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First Contact is the most important show of 2014

Ray Martin, centre, with the six people who feature in the TV documentary series First Contact. Supplied by SBS TV. Please credit photo to Mark Rogers.
Ray Martin, centre, with the six people who feature in the TV documentary series First Contact. Supplied by SBS TV. Please credit photo to Mark Rogers. Mark Rogers

IT took until the very end of the ratings year, but SBS has delivered the most compelling and important show of 2014.

First Contact is three of the most captivating hours of TV screened in this country this year.

Elegant in its execution, the three-parter was full of jaw-dropping moments of shock, shame and soaring emotion.

These moments succeeded variously in educating, saddening and inducing a pin-drop type of horrified rapture.

The Go Back To Where You Came From series, also excellent, is like the brash cousin of First Contact, which immersed six Aussies with varying views on indigenous people deep into Aboriginal culture.

The group was transported all over the country, from Uluru to Redfern, Alice Springs and the Pilbara. They experienced jails, community rehab programs and traditional tribe living.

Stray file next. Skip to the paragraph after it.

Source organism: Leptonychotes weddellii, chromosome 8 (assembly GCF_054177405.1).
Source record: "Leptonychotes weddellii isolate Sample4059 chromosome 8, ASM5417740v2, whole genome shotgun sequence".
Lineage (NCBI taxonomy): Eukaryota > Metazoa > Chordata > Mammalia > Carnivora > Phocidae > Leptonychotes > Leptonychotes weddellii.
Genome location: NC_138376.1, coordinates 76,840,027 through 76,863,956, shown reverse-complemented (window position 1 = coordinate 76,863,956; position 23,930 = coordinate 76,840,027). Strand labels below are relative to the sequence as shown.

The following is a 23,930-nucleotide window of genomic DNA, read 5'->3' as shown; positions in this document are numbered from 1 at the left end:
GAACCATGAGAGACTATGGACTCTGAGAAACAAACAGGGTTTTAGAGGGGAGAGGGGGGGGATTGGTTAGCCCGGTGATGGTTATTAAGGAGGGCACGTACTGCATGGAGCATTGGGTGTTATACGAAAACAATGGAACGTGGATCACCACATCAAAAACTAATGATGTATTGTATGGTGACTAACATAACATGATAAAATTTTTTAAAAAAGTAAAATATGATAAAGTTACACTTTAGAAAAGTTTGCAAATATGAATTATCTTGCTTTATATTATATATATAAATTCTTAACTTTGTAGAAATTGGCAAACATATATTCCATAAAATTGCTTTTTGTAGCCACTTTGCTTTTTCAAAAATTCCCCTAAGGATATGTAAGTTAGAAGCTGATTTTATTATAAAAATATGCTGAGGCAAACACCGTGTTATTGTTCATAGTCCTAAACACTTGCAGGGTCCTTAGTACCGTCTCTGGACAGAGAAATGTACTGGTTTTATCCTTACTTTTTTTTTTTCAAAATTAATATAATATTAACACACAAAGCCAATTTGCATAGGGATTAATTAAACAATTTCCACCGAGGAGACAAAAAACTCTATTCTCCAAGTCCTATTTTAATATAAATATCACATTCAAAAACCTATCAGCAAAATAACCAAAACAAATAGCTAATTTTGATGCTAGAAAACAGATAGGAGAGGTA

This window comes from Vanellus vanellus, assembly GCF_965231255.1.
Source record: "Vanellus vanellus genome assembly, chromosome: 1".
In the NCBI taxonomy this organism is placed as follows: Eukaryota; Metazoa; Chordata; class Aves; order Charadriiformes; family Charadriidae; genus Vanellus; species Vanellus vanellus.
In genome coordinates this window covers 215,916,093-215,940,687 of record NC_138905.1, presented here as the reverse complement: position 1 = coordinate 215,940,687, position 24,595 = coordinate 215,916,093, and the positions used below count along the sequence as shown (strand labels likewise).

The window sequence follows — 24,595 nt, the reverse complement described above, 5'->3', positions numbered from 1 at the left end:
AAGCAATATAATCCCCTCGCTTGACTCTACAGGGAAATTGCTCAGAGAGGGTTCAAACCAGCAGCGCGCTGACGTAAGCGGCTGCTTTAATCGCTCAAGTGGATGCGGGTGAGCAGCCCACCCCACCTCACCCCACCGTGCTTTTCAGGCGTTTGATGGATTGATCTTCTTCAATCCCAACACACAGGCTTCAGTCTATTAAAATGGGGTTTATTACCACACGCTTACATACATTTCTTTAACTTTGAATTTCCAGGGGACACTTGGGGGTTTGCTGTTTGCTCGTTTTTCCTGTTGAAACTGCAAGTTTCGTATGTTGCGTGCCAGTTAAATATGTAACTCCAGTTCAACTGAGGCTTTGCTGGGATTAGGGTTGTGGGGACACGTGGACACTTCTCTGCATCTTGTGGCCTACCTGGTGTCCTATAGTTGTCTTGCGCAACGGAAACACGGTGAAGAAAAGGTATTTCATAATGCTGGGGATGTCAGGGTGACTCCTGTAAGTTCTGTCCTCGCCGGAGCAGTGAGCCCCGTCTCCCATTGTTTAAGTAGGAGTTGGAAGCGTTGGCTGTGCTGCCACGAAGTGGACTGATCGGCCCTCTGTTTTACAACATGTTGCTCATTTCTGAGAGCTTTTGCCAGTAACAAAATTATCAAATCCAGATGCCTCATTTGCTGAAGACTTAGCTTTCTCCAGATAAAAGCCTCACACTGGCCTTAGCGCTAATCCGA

Host Ray Martin was pitch perfect, used sparingly but to great effect, asking excellent questions and summarising chapters in the narrative with punchy, newsbite precision.

Although I would give my right eye for people to stop using the word 'journey' and I feel Sandy's sudden departure was not handled well.

The show was at its most confronting when a live turtle was killed for food, when the tragedy of foetal alcohol syndrome was revealed, or when prisoners explained their habitual reoffending was not simply a consequence of bad choices.

It is always thrilling when stereotypes are smashed. You can feel the icy, ignorant parts inside you melting as the dimmer switch of understanding is suddenly twisted to high.

This was truly interactive TV, as many in the group were learning just as the viewers were that personal heartache, alcoholism, domestic violence, family troubles and joy are not impacted by something as insignificant as skin colour.

Rather than shine a light merely on indigenous issues, First Contact stood us all in the glare. The good, bad and ugly. We are Australian, in this together.

If you didn't watch it, go immediately and find it on catch-up online. Teachers, there are classroom resources on the website too.

Topics:  aboriginal affairs opinion rebecca marshall



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